In the test of semiconductor elements according to this invention, a capacitor connected in parallel with elements to be tested is utilized. For this capacitor, a capacitor for testing may be formed in advance in the manufacturing process of the semiconductor device, or a capacitor provided for performing the function peculiar to the device may be utilized. For testing the characteristic of the semiconductor element, it is sufficient to realize two functions, i.e., to deliver a voltage to a predetermined terminal of the element to be tested, and to measure a voltage appearing on that terminal. In this invention, such two functions are performed by irradiation of an electron beam. Namely, by irradiating an electron beam to the capacitor connected in parallel with the element to be tested, thus to therefore charge the capacitor, it is possible to deliver a voltage to a predetermined terminal of the element. In addition, by irradiating an electron beam to that terminal to observe secondary electrons emitted therefrom, it is possible to measure a voltage appearing on that terminal.
Accordingly, testing of elements can be made without allowing the probe to be mechanically touched.
In the accompanying drawings:
FIG. 1 is a block diagram showing the configuration of a testing apparatus for semiconductor elements according to an embodiment of this invention,
FIG. 2 is a view for explaining the operation of the apparatus shown in FIG. 1,
FIG. 3 is an equivalent circuit of a semiconductor device to be tested by a testing method according to this invention,
FIG. 4 is a cross sectional view showing the structure of a semiconductor device corresponding to the equivalent circuit of FIG. 3,
FIG. 5 is a characteristic curve showing the characteristic underlying the principle of this invention,
FIG. 6 is an explanatory view showing a pattern subject to irradiation of electron beam by this invention,
FIG. 7 is an explanatory view showing the manner of changes in voltage VG induced on the pattern shown in FIG. 6,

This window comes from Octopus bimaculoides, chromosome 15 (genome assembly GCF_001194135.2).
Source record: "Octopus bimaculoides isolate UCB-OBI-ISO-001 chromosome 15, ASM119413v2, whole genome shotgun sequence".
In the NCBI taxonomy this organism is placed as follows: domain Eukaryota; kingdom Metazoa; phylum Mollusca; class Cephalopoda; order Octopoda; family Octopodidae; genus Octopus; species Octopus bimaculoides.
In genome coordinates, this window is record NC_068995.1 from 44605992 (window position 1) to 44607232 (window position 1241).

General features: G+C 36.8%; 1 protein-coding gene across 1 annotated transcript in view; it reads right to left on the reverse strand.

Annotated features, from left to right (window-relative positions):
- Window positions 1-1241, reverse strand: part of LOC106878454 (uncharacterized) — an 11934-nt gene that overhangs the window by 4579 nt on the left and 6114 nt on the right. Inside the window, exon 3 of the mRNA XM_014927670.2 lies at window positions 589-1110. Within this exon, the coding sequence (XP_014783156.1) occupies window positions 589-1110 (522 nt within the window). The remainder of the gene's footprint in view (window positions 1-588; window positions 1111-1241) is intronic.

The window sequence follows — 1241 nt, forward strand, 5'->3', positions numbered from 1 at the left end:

FIGS. 8(a) and (b) are explanatory views showing examples of abnormal states in an object to be measured which is tested by the method according to this method, respectively,
FIG. 9 is a histogram obtained by measuring a large number of patterns to plot values of the capacitance C on the abscissa and occurrence frequence on the ordinate,
FIG. 10 is an explanatory view showing an example in which this invention is applied to a further measurement object, and
FIG. 11 is an explanatory view showing an example in which this invention is applied to a still further measurement object.
Configuration of the Testing Apparatus
This invention will be described on the basis of an embodiment illustrated. FIG. 1 is a block diagram showing the configuration of a testing apparatus for semiconductor elements according to an embodiment of this invention. On a semiconductor substrate 10, elements to be tested (not shown) which are subject to testing are formed. An electron beam is irradiated onto a target 11 connected to the elements to be tested. An electron beam generator 20 irradiates electron beam 21 toward the target 11. Between the electron beam generator 20 and the target 11, four grids 31 to 34 are provided. The electron beam 21 passes in order of grids 34, 32 and 31, and is irradiated to the target 11. As a result, secondary electrons 22, 23 and 24 are emitted from the target 11. In this example, secondary electron 22 is an electron driven back by grid 31, secondary electron 23 is an electron driven back by grid 32, and secondary electron 24 is an electron deflected by grid 33. The secondary electron 24 is detected by a secondary electron detector 41. The secondary electron detector 41 outputs a voltage corresponding to a quantity thus detected. This output voltage is amplified at an amplifier 42, and is then delivered to the grid 32.
On one hand, the voltage amplified by the amplifier 42 is compared with a reference voltage Vr produced from a reference power supply 52 at a comparator 51. The compared result is delivered to a control voltage supply unit 53. This control voltage supply unit 53 produces control voltage Vc corresponding to an input. On the other hand, extraction voltage supply unit 54 produces an extraction voltage Ve suitable for extracting or drawing secondary electrons from the target 11. Either the control voltage Vc or the extraction voltage Ve is selected by a switching unit 55. The voltage thus selected is delivered to the grid 31.
This apparatus has two operational modes. First is a voltage induction mode for inducing a voltage on the target 11. Second is a voltage measurement mode for measuring a voltage appearing on the target 11. The apparatus is operative in either of two modes. The first voltage induction mode will be initially described.